“We need someone in office to enact change for our people,” Lewis said. “Not accepting $75,000 from entities they should be regulating.”

Manning called on Boissiere to give back the donations from utilities. “I believe it is immoral to take money from the corporations you’re supposed to regulate,” he said.

PSC members regularly accept big money from utilities they regulate, a practice banned or restricted by many of the other 11 states that have elected utility regulators.

A super PAC aligned with the Environmental Defense Fund has targeted Boissiere, with plans to spend $500,000 on television and digital advertisements highlighting his campaign contributions. Boissiere has said the group has a “radical” agenda, and that his campaign contributions don’t influence his votes.

The half a million dollars represents a big sum in a PSC race, where voters’ eyeballs and campaign donations can be hard to come by.

High bills take center stage

The race comes as electric bills have remained stubbornly high this year in Louisiana. And bills showed no sign of falling in October for most customers, according to PSC data. Entergy executives said this week it will likely take a couple months for falling natural gas prices to be reflected on electric bills.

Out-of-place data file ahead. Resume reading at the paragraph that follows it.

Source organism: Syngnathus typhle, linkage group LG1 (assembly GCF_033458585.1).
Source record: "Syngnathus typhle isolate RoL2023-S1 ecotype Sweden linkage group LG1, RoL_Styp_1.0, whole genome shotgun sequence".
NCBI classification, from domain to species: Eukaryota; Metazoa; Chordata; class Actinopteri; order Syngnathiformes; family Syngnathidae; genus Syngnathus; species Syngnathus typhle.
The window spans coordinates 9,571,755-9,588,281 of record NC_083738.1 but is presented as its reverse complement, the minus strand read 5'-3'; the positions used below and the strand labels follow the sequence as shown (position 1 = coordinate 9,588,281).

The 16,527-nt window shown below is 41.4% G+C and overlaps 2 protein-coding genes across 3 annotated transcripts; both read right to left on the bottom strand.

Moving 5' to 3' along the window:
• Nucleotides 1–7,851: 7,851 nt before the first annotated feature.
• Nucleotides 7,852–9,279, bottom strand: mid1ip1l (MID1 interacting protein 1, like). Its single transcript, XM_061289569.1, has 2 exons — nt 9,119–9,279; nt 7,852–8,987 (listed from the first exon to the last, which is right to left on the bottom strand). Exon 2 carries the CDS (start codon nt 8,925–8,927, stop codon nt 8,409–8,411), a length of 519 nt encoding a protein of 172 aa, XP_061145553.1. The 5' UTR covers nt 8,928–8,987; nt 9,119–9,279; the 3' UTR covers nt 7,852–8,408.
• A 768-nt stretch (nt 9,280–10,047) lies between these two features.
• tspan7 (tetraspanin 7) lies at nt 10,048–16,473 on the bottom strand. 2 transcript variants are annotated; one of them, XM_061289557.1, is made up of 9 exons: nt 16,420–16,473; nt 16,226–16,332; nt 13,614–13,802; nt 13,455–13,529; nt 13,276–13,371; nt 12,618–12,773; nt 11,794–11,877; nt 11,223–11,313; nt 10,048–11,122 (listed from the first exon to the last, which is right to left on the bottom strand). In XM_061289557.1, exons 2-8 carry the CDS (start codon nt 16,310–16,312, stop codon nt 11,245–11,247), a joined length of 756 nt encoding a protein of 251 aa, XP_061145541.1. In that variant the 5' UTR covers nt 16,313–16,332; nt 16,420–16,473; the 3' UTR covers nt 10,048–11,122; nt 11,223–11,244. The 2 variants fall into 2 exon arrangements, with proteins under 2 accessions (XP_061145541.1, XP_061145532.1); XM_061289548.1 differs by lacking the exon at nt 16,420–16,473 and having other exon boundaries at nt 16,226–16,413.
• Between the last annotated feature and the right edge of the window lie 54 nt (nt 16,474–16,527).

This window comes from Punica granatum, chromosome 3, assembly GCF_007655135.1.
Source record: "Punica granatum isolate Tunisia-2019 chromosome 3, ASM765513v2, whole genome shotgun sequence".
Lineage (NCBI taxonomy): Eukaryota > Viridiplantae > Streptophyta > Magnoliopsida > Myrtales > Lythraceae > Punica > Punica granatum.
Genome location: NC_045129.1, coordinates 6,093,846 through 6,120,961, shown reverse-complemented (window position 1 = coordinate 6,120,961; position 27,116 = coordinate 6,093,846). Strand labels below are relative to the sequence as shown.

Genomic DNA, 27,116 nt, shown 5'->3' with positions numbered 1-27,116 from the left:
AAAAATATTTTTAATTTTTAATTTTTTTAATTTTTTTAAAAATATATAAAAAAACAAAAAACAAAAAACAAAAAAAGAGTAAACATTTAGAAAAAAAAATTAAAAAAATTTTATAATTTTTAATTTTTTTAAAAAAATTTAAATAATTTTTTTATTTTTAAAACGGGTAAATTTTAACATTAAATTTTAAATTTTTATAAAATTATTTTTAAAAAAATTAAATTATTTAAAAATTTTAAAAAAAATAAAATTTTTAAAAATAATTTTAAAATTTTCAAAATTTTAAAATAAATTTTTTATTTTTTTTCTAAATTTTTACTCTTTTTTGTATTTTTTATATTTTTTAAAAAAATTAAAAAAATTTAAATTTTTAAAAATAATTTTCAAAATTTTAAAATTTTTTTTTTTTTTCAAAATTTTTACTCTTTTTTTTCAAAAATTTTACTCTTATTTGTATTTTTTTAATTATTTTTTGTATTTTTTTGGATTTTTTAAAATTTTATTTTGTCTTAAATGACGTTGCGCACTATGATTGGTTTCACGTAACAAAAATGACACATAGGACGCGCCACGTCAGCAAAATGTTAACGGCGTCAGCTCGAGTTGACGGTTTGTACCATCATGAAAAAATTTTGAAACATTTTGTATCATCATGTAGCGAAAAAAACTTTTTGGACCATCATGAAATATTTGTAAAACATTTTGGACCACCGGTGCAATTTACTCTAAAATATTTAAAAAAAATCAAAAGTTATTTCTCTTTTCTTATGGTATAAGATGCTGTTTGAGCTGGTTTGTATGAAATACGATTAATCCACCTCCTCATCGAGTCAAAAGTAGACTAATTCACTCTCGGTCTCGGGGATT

Gregory Manning

Gregory Manning speaks during an interfaith memorial prayer gathering on June 14, 2020, at Congo Square in New Orleans. 

To tackle high bills, Manning vowed to put together a “billpayers assistance team” to interface with ratepayers and to use money from the federal government and litigation to lessen the blow on ratepayers. He also said the PSC needs to ensure low-income residents have the resources to thrive as the world shifts to renewables and electric vehicles.

Lewis said he wants to establish a “ratepayers bill of rights” to apply more scrutiny to bill riders, to ban electric shutoffs and to ensure utilities are investing in renewables that are becoming cheaper than other sources of energy.

Boissiere touted programs that have helped lower-income ratepayers help offset their bills this summer, as well as the PSC move to defer some of the high fuel costs; the deferral means customers will pay for the higher natural gas prices over several months instead of all at once. Bossiere also said he’s pushing to diversify the fuel mix, citing several solar projects he voted for this year.

The PSC is facing a crucial moment in time, with a key role in carrying out decarbonization goals laid out by Gov. John Bel Edwards’ climate task force, while residents are becoming increasingly fed up with high bills and a weak grid that is ravaged by hurricanes. The PSC is also in the middle of a debate about whether to break up monopolies enjoyed by investor-owned utilities such as Entergy and Cleco.

Commissioner Mike Francis of Crowley, is also running for re-election this fall.

Investigative reporting is more essential than ever, which is why we’ve established the Louisiana Investigative Journalism Fund, a non-profit supported by our readers.

To learn more, please click here.